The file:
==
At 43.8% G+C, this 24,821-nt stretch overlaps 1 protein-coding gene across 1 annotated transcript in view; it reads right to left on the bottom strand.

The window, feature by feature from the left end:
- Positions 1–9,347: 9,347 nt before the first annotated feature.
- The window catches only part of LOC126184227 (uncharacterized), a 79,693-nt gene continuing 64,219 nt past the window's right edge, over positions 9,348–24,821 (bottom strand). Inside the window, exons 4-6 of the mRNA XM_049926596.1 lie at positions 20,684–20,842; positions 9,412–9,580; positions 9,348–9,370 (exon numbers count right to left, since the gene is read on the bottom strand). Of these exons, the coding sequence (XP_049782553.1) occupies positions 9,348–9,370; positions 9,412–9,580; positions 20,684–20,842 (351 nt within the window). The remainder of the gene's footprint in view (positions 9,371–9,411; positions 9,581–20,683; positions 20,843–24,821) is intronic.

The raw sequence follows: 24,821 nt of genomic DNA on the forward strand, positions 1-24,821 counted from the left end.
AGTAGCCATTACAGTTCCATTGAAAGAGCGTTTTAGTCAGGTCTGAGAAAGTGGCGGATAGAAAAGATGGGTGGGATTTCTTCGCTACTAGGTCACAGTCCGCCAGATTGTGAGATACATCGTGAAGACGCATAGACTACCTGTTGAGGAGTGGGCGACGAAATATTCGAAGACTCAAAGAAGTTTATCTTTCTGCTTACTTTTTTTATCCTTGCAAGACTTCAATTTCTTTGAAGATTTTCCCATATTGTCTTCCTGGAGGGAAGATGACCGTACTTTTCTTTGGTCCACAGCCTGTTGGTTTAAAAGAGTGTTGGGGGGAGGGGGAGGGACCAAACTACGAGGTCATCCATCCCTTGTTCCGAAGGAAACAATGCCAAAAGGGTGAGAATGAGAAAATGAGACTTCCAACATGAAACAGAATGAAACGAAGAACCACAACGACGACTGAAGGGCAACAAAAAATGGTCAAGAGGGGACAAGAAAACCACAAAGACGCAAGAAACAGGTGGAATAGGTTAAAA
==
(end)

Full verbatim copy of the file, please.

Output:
At 43.8% G+C, this 24,821-nt stretch overlaps 1 protein-coding gene across 1 annotated transcript in view; it reads right to left on the bottom strand.

The window, feature by feature from the left end:
- Positions 1–9,347: 9,347 nt before the first annotated feature.
- The window catches only part of LOC126184227 (uncharacterized), a 79,693-nt gene continuing 64,219 nt past the window's right edge, over positions 9,348–24,821 (bottom strand). Inside the window, exons 4-6 of the mRNA XM_049926596.1 lie at positions 20,684–20,842; positions 9,412–9,580; positions 9,348–9,370 (exon numbers count right to left, since the gene is read on the bottom strand). Of these exons, the coding sequence (XP_049782553.1) occupies positions 9,348–9,370; positions 9,412–9,580; positions 20,684–20,842 (351 nt within the window). The remainder of the gene's footprint in view (positions 9,371–9,411; positions 9,581–20,683; positions 20,843–24,821) is intronic.

The raw sequence follows: 24,821 nt of genomic DNA on the forward strand, positions 1-24,821 counted from the left end.
AGTAGCCATTACAGTTCCATTGAAAGAGCGTTTTAGTCAGGTCTGAGAAAGTGGCGGATAGAAAAGATGGGTGGGATTTCTTCGCTACTAGGTCACAGTCCGCCAGATTGTGAGATACATCGTGAAGACGCATAGACTACCTGTTGAGGAGTGGGCGACGAAATATTCGAAGACTCAAAGAAGTTTATCTTTCTGCTTACTTTTTTTATCCTTGCAAGACTTCAATTTCTTTGAAGATTTTCCCATATTGTCTTCCTGGAGGGAAGATGACCGTACTTTTCTTTGGTCCACAGCCTGTTGGTTTAAAAGAGTGTTGGGGGGAGGGGGAGGGACCAAACTACGAGGTCATCCATCCCTTGTTCCGAAGGAAACAATGCCAAAAGGGTGAGAATGAGAAAATGAGACTTCCAACATGAAACAGAATGAAACGAAGAACCACAACGACGACTGAAGGGCAACAAAAAATGGTCAAGAGGGGACAAGAAAACCACAAAGACGCAAGAAACAGGTGGAATAGGTTAAAA